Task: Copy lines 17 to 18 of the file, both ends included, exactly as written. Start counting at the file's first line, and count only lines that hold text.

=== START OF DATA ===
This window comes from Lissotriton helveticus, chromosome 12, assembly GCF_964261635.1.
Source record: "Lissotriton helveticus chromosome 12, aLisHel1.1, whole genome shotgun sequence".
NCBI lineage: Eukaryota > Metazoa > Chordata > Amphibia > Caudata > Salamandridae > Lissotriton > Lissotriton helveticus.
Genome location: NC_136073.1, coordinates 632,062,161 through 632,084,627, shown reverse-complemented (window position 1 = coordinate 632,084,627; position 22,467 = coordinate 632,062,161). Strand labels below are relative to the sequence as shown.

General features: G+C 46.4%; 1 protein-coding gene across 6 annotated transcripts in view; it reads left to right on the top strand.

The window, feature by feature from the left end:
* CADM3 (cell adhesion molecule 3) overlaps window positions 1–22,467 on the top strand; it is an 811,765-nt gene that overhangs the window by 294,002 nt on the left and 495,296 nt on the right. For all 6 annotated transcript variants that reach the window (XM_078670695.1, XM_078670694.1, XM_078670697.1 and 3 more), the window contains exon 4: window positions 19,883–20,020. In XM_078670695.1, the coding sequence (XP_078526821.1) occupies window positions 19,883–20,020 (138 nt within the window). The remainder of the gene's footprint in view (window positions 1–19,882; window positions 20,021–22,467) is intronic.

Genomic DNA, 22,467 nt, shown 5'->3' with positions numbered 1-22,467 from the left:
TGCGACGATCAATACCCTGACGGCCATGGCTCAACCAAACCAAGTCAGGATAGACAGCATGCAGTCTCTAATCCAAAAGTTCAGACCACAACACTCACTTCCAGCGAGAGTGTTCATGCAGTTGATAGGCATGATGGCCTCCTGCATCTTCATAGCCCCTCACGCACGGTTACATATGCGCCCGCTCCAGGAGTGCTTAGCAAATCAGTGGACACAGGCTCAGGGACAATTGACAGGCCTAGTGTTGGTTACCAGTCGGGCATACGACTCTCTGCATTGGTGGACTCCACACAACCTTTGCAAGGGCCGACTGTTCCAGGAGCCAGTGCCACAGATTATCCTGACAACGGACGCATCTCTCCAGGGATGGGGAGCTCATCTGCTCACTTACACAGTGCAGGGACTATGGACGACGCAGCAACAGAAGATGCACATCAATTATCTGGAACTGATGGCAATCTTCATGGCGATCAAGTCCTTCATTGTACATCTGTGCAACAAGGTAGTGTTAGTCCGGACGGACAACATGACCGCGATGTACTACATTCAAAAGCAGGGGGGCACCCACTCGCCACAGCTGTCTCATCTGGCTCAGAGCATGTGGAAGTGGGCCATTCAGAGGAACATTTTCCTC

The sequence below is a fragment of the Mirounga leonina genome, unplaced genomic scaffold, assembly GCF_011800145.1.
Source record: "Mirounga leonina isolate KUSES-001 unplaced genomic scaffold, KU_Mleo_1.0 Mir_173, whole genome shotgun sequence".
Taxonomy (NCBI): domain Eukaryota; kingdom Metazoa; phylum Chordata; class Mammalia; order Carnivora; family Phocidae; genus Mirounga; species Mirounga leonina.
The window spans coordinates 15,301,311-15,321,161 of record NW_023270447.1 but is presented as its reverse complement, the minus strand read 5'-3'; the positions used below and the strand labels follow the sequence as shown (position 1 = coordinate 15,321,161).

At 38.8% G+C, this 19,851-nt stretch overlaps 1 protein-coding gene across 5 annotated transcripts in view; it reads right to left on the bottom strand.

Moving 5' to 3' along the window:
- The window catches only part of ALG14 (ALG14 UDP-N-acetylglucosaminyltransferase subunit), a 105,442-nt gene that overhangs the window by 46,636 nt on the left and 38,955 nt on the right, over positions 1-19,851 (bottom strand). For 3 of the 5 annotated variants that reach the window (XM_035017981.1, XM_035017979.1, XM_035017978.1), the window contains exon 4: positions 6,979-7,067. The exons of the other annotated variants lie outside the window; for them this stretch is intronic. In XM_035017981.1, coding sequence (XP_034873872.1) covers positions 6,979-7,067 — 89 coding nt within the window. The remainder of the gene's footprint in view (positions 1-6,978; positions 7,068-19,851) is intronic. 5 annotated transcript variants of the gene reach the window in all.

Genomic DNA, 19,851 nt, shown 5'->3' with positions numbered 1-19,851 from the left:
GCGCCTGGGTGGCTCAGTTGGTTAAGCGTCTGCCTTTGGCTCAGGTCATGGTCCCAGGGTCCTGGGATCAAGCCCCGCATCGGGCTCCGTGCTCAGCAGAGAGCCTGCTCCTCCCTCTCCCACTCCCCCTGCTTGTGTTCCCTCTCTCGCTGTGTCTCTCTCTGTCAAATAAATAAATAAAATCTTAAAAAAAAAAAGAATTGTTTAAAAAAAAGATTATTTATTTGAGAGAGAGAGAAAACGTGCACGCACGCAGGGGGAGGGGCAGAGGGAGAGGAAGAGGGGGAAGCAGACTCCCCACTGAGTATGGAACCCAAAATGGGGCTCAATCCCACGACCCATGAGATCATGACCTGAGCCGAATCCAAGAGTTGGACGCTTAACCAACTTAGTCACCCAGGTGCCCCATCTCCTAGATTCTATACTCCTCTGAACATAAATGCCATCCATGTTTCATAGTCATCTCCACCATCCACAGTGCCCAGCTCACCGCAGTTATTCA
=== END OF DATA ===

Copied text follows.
Genomic DNA, 19,851 nt, shown 5'->3' with positions numbered 1-19,851 from the left:
GCGCCTGGGTGGCTCAGTTGGTTAAGCGTCTGCCTTTGGCTCAGGTCATGGTCCCAGGGTCCTGGGATCAAGCCCCGCATCGGGCTCCGTGCTCAGCAGAGAGCCTGCTCCTCCCTCTCCCACTCCCCCTGCTTGTGTTCCCTCTCTCGCTGTGTCTCTCTCTGTCAAATAAATAAATAAAATCTTAAAAAAAAAAAGAATTGTTTAAAAAAAAGATTATTTATTTGAGAGAGAGAGAAAACGTGCACGCACGCAGGGGGAGGGGCAGAGGGAGAGGAAGAGGGGGAAGCAGACTCCCCACTGAGTATGGAACCCAAAATGGGGCTCAATCCCACGACCCATGAGATCATGACCTGAGCCGAATCCAAGAGTTGGACGCTTAACCAACTTAGTCACCCAGGTGCCCCATCTCCTAGATTCTATACTCCTCTGAACATAAATGCCATCCATGTTTCATAGTCATCTCCACCATCCACAGTGCCCAGCTCACCGCAGTTATTCA